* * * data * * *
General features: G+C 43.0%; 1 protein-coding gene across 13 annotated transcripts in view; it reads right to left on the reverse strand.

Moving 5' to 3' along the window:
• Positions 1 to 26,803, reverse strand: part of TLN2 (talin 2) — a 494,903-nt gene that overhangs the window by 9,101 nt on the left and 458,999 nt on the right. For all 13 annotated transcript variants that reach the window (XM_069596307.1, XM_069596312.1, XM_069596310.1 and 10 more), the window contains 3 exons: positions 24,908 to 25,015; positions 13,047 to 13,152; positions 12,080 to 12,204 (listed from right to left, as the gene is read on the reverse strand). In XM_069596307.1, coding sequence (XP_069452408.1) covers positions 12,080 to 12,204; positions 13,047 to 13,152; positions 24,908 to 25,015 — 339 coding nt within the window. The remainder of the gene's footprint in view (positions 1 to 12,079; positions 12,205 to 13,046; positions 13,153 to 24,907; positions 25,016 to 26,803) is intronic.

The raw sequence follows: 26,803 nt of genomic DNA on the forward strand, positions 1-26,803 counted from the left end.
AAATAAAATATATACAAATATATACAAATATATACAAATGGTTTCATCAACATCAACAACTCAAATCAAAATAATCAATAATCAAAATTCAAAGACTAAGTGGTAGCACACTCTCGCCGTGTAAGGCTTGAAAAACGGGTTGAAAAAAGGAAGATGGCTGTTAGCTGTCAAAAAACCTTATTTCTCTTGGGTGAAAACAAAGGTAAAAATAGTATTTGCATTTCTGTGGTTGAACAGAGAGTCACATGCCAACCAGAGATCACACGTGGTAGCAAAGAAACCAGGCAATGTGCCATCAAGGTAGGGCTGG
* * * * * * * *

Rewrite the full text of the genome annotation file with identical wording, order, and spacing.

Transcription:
General features: G+C 43.0%; 1 protein-coding gene across 13 annotated transcripts in view; it reads right to left on the reverse strand.

Moving 5' to 3' along the window:
• Positions 1 to 26,803, reverse strand: part of TLN2 (talin 2) — a 494,903-nt gene that overhangs the window by 9,101 nt on the left and 458,999 nt on the right. For all 13 annotated transcript variants that reach the window (XM_069596307.1, XM_069596312.1, XM_069596310.1 and 10 more), the window contains 3 exons: positions 24,908 to 25,015; positions 13,047 to 13,152; positions 12,080 to 12,204 (listed from right to left, as the gene is read on the reverse strand). In XM_069596307.1, coding sequence (XP_069452408.1) covers positions 12,080 to 12,204; positions 13,047 to 13,152; positions 24,908 to 25,015 — 339 coding nt within the window. The remainder of the gene's footprint in view (positions 1 to 12,079; positions 12,205 to 13,046; positions 13,153 to 24,907; positions 25,016 to 26,803) is intronic.

The raw sequence follows: 26,803 nt of genomic DNA on the forward strand, positions 1-26,803 counted from the left end.
AAATAAAATATATACAAATATATACAAATATATACAAATGGTTTCATCAACATCAACAACTCAAATCAAAATAATCAATAATCAAAATTCAAAGACTAAGTGGTAGCACACTCTCGCCGTGTAAGGCTTGAAAAACGGGTTGAAAAAAGGAAGATGGCTGTTAGCTGTCAAAAAACCTTATTTCTCTTGGGTGAAAACAAAGGTAAAAATAGTATTTGCATTTCTGTGGTTGAACAGAGAGTCACATGCCAACCAGAGATCACACGTGGTAGCAAAGAAACCAGGCAATGTGCCATCAAGGTAGGGCTGG